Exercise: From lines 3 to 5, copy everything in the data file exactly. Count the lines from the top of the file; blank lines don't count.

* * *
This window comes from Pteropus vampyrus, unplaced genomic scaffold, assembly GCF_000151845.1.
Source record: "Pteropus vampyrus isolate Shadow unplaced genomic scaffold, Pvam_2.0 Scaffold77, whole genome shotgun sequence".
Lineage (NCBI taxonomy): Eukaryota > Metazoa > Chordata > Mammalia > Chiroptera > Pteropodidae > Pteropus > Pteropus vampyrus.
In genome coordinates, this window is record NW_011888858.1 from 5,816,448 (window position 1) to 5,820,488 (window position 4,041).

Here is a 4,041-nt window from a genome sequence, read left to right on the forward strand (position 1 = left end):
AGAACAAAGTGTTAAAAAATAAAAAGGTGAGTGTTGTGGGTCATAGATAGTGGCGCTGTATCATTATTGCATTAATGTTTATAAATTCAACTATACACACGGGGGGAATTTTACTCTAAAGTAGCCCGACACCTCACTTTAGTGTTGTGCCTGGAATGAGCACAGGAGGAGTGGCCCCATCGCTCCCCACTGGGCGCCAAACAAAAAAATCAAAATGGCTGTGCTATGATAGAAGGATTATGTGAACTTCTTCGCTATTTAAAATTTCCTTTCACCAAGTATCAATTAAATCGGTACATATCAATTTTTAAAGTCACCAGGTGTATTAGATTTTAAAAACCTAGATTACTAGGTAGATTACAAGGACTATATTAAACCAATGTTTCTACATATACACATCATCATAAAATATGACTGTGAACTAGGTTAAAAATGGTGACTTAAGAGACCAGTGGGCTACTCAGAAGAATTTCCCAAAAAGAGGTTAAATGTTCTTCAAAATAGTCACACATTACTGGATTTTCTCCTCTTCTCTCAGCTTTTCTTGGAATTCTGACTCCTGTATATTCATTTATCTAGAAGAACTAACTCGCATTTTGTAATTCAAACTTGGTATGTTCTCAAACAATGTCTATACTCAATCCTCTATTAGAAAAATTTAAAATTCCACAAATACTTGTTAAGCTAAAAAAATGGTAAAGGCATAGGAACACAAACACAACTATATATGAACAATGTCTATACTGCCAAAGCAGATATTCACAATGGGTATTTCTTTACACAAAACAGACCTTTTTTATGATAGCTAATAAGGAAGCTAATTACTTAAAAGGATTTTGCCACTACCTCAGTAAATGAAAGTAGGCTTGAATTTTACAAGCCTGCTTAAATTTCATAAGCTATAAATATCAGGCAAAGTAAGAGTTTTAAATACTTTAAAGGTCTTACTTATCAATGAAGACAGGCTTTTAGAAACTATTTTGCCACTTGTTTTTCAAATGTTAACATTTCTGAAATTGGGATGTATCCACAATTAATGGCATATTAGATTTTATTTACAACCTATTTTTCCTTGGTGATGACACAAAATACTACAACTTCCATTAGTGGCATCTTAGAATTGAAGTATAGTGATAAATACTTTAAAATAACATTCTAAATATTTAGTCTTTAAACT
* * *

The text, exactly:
Lineage (NCBI taxonomy): Eukaryota > Metazoa > Chordata > Mammalia > Chiroptera > Pteropodidae > Pteropus > Pteropus vampyrus.
In genome coordinates, this window is record NW_011888858.1 from 5,816,448 (window position 1) to 5,820,488 (window position 4,041).

Here is a 4,041-nt window from a genome sequence, read left to right on the forward strand (position 1 = left end):